World no. 1 Yani Tseng is a rare breed. Not because she's the most dominating player in golf, or because she likes to dress up like Harry Potter, or because she writes herself notes to remember to walk with confidence and smile between shots. She's one of the few greats in this game who still rely entirely on instinct when they swing a golf club. "When I'm out there, I don't think about anything," she says. "I just grip it and rip it. I don't like to worry about technique." It's a mind-set that suits Tseng's coach, Gary Gilchrist, just fine. "When anybody's playing their best, they're not thinking," he says. "So we work on Yani's preparation and setup, and on training muscle memory. We're not trying to change her swing, just improve on her tendencies."
Tseng grew up in Taiwan. Her coach, Tony Kao, laid the groundwork for her golf career at age 5 by telling her to just hit the ball as hard as she could for a solid year without worrying about the outcome. The strategy shaped an aggressive, powerful motion that belies Tseng's slight frame. It's a swing that has catapulted her to the top of the LPGA's driving-distance chart, won her 12 worldwide titles in 2011, and put her so far ahead in the Rolex Rankings that she could take the rest of 2012 off and would still be No. 1.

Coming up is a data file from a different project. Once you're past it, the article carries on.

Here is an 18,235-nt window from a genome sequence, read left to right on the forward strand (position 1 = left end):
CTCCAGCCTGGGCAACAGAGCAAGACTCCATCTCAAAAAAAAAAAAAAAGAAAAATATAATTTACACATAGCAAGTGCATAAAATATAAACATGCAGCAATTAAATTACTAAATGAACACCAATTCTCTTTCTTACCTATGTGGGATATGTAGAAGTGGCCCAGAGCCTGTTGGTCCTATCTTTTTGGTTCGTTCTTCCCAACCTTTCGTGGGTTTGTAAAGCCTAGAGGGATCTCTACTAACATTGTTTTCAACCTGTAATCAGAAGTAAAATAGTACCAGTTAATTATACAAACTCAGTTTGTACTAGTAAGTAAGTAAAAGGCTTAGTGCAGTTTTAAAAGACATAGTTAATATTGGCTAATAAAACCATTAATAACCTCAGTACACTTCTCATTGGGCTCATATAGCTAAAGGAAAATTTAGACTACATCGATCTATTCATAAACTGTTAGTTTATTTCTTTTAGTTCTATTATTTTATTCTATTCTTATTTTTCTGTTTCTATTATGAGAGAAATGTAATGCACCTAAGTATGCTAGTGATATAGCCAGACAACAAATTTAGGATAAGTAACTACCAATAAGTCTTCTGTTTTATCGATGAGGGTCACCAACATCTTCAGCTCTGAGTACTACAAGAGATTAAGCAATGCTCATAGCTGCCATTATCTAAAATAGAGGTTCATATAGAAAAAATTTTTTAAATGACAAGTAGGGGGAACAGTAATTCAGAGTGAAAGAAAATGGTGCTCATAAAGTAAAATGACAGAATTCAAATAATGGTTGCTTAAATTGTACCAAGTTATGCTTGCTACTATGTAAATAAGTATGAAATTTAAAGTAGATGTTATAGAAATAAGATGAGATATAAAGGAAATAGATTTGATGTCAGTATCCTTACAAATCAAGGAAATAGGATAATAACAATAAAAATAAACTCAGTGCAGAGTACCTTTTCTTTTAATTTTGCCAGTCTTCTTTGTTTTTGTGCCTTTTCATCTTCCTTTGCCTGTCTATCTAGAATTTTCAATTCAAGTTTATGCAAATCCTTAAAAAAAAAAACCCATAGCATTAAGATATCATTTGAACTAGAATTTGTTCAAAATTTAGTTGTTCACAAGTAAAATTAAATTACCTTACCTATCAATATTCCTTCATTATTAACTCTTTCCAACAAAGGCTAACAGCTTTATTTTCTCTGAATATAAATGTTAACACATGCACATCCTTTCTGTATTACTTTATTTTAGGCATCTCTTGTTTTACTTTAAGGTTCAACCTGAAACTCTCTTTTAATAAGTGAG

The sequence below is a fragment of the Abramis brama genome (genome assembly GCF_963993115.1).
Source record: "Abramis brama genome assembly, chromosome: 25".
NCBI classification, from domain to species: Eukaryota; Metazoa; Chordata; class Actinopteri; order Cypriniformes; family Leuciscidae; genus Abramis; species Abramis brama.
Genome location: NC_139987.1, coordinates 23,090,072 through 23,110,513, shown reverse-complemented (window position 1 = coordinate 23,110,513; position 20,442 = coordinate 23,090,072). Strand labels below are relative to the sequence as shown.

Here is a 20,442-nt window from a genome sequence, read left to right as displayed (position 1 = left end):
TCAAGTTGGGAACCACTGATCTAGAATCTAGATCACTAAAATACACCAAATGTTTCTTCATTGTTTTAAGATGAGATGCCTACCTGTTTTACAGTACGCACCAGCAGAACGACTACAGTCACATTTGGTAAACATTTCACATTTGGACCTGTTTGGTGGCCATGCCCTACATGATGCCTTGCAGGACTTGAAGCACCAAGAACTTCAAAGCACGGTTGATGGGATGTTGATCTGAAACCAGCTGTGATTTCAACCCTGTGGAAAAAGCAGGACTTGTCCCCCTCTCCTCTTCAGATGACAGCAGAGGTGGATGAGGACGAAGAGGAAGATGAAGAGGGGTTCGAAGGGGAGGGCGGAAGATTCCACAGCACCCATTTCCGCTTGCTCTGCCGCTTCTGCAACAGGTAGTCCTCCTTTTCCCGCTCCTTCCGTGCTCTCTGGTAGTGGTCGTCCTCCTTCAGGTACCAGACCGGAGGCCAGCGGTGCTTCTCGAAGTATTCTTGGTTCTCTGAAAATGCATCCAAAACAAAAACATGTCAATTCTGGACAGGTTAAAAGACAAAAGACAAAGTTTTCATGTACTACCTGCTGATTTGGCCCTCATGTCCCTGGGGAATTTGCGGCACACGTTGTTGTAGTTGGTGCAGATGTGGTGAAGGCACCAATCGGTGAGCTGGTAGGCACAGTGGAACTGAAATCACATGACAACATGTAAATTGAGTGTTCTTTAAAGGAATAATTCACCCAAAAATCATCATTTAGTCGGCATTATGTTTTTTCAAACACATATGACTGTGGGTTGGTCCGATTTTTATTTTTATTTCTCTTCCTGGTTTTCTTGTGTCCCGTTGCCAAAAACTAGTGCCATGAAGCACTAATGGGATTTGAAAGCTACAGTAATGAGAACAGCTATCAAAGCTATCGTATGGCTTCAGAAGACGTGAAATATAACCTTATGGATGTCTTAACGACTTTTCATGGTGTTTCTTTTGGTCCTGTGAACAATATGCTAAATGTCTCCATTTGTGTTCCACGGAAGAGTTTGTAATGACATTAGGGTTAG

Despite her domination, the swing isn't perfect. "Yani's so aggressive, she tends to overswing," Gilchrist says. "She sometimes turns her shoulders past 90 degrees, and when that happens, she starts to lean left at the top, and the club gets laid off."
As a result, she drops the club too far inside on the downswing. It gets stuck behind her, and the clubface remains open through impact, causing a weak slice.
The fix is in the little things. Tseng has worked hard on creating more spine tilt away from the target at address, which helps her wind into her right side on the backswing. "She's setting up with her right hip lower now, which causes more restriction in her hip turn, helps get her chest over her right knee at the top, and stops her left arm from getting too high," Gilchrist says. For stability, they do elastic-band exercises and ball tosses, naturally shaping a more compact pivot that requires no thinking. "She grabs a band and really winds into her right side," Gilchrist says. "And when she tosses that ball, it comes at you at a speed nobody can imagine."
-- Stina Sternberg